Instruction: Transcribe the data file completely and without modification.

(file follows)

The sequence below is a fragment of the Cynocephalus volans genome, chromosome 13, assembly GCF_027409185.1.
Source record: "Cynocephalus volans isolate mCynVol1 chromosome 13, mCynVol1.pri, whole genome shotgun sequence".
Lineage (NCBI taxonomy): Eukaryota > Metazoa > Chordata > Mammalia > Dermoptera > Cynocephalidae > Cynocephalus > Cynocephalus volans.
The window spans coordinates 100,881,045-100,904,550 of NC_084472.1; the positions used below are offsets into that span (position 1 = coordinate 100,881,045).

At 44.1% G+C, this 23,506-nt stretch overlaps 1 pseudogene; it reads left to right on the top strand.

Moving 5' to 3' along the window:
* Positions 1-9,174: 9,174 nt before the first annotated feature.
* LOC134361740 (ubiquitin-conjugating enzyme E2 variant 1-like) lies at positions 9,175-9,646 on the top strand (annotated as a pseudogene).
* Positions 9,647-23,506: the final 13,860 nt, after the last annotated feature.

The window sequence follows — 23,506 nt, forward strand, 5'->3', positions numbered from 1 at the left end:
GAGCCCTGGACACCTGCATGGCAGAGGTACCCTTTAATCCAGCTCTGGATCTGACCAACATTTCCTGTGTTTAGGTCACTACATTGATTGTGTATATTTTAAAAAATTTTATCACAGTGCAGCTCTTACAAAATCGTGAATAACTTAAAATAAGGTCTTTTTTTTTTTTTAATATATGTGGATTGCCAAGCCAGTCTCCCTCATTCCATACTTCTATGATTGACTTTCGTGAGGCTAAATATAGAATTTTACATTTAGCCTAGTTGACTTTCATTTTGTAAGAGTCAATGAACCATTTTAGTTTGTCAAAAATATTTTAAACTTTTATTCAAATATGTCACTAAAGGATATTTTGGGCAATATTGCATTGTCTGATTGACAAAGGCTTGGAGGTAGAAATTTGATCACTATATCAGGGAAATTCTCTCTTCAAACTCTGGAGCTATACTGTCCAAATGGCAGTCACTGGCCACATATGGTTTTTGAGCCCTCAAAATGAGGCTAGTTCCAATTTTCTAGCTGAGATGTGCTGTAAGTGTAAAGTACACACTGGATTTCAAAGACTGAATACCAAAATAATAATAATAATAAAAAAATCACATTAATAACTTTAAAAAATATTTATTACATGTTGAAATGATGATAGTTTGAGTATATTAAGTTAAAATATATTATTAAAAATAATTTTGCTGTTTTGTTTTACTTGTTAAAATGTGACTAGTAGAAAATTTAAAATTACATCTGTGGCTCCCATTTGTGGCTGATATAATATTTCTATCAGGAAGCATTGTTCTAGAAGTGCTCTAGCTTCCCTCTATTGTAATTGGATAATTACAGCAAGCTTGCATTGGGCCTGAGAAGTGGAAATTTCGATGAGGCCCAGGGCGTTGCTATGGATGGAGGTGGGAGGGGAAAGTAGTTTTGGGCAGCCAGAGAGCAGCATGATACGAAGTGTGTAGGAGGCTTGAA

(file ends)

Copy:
The sequence below is a fragment of the Cynocephalus volans genome, chromosome 13, assembly GCF_027409185.1.
Source record: "Cynocephalus volans isolate mCynVol1 chromosome 13, mCynVol1.pri, whole genome shotgun sequence".
Lineage (NCBI taxonomy): Eukaryota > Metazoa > Chordata > Mammalia > Dermoptera > Cynocephalidae > Cynocephalus > Cynocephalus volans.
The window spans coordinates 100,881,045-100,904,550 of NC_084472.1; the positions used below are offsets into that span (position 1 = coordinate 100,881,045).

At 44.1% G+C, this 23,506-nt stretch overlaps 1 pseudogene; it reads left to right on the top strand.

Moving 5' to 3' along the window:
* Positions 1-9,174: 9,174 nt before the first annotated feature.
* LOC134361740 (ubiquitin-conjugating enzyme E2 variant 1-like) lies at positions 9,175-9,646 on the top strand (annotated as a pseudogene).
* Positions 9,647-23,506: the final 13,860 nt, after the last annotated feature.

The window sequence follows — 23,506 nt, forward strand, 5'->3', positions numbered from 1 at the left end:
GAGCCCTGGACACCTGCATGGCAGAGGTACCCTTTAATCCAGCTCTGGATCTGACCAACATTTCCTGTGTTTAGGTCACTACATTGATTGTGTATATTTTAAAAAATTTTATCACAGTGCAGCTCTTACAAAATCGTGAATAACTTAAAATAAGGTCTTTTTTTTTTTTTAATATATGTGGATTGCCAAGCCAGTCTCCCTCATTCCATACTTCTATGATTGACTTTCGTGAGGCTAAATATAGAATTTTACATTTAGCCTAGTTGACTTTCATTTTGTAAGAGTCAATGAACCATTTTAGTTTGTCAAAAATATTTTAAACTTTTATTCAAATATGTCACTAAAGGATATTTTGGGCAATATTGCATTGTCTGATTGACAAAGGCTTGGAGGTAGAAATTTGATCACTATATCAGGGAAATTCTCTCTTCAAACTCTGGAGCTATACTGTCCAAATGGCAGTCACTGGCCACATATGGTTTTTGAGCCCTCAAAATGAGGCTAGTTCCAATTTTCTAGCTGAGATGTGCTGTAAGTGTAAAGTACACACTGGATTTCAAAGACTGAATACCAAAATAATAATAATAATAAAAAAATCACATTAATAACTTTAAAAAATATTTATTACATGTTGAAATGATGATAGTTTGAGTATATTAAGTTAAAATATATTATTAAAAATAATTTTGCTGTTTTGTTTTACTTGTTAAAATGTGACTAGTAGAAAATTTAAAATTACATCTGTGGCTCCCATTTGTGGCTGATATAATATTTCTATCAGGAAGCATTGTTCTAGAAGTGCTCTAGCTTCCCTCTATTGTAATTGGATAATTACAGCAAGCTTGCATTGGGCCTGAGAAGTGGAAATTTCGATGAGGCCCAGGGCGTTGCTATGGATGGAGGTGGGAGGGGAAAGTAGTTTTGGGCAGCCAGAGAGCAGCATGATACGAAGTGTGTAGGAGGCTTGAA